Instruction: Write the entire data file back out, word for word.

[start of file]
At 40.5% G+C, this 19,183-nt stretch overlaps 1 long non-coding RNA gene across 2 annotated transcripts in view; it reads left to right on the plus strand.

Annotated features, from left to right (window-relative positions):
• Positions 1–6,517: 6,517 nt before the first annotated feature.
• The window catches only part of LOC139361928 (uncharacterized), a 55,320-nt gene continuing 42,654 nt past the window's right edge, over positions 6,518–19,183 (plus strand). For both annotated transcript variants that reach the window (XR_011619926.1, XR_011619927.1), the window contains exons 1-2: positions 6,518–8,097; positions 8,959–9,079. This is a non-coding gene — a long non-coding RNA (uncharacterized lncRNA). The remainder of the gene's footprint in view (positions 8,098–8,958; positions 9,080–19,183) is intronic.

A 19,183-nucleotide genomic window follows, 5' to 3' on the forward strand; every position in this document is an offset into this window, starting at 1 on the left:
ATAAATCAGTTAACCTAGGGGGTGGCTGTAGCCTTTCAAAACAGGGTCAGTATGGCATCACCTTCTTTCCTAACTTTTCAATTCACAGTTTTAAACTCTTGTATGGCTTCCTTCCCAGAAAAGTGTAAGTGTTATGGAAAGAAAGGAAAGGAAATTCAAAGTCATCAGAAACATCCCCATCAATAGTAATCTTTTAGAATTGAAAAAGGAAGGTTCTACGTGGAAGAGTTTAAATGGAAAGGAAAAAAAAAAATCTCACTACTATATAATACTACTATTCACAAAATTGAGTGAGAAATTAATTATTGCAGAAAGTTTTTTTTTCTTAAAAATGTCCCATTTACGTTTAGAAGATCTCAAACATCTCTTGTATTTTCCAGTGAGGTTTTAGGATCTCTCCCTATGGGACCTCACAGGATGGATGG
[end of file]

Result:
At 40.5% G+C, this 19,183-nt stretch overlaps 1 long non-coding RNA gene across 2 annotated transcripts in view; it reads left to right on the plus strand.

Annotated features, from left to right (window-relative positions):
• Positions 1–6,517: 6,517 nt before the first annotated feature.
• The window catches only part of LOC139361928 (uncharacterized), a 55,320-nt gene continuing 42,654 nt past the window's right edge, over positions 6,518–19,183 (plus strand). For both annotated transcript variants that reach the window (XR_011619926.1, XR_011619927.1), the window contains exons 1-2: positions 6,518–8,097; positions 8,959–9,079. This is a non-coding gene — a long non-coding RNA (uncharacterized lncRNA). The remainder of the gene's footprint in view (positions 8,098–8,958; positions 9,080–19,183) is intronic.

A 19,183-nucleotide genomic window follows, 5' to 3' on the forward strand; every position in this document is an offset into this window, starting at 1 on the left:
ATAAATCAGTTAACCTAGGGGGTGGCTGTAGCCTTTCAAAACAGGGTCAGTATGGCATCACCTTCTTTCCTAACTTTTCAATTCACAGTTTTAAACTCTTGTATGGCTTCCTTCCCAGAAAAGTGTAAGTGTTATGGAAAGAAAGGAAAGGAAATTCAAAGTCATCAGAAACATCCCCATCAATAGTAATCTTTTAGAATTGAAAAAGGAAGGTTCTACGTGGAAGAGTTTAAATGGAAAGGAAAAAAAAAAATCTCACTACTATATAATACTACTATTCACAAAATTGAGTGAGAAATTAATTATTGCAGAAAGTTTTTTTTTCTTAAAAATGTCCCATTTACGTTTAGAAGATCTCAAACATCTCTTGTATTTTCCAGTGAGGTTTTAGGATCTCTCCCTATGGGACCTCACAGGATGGATGG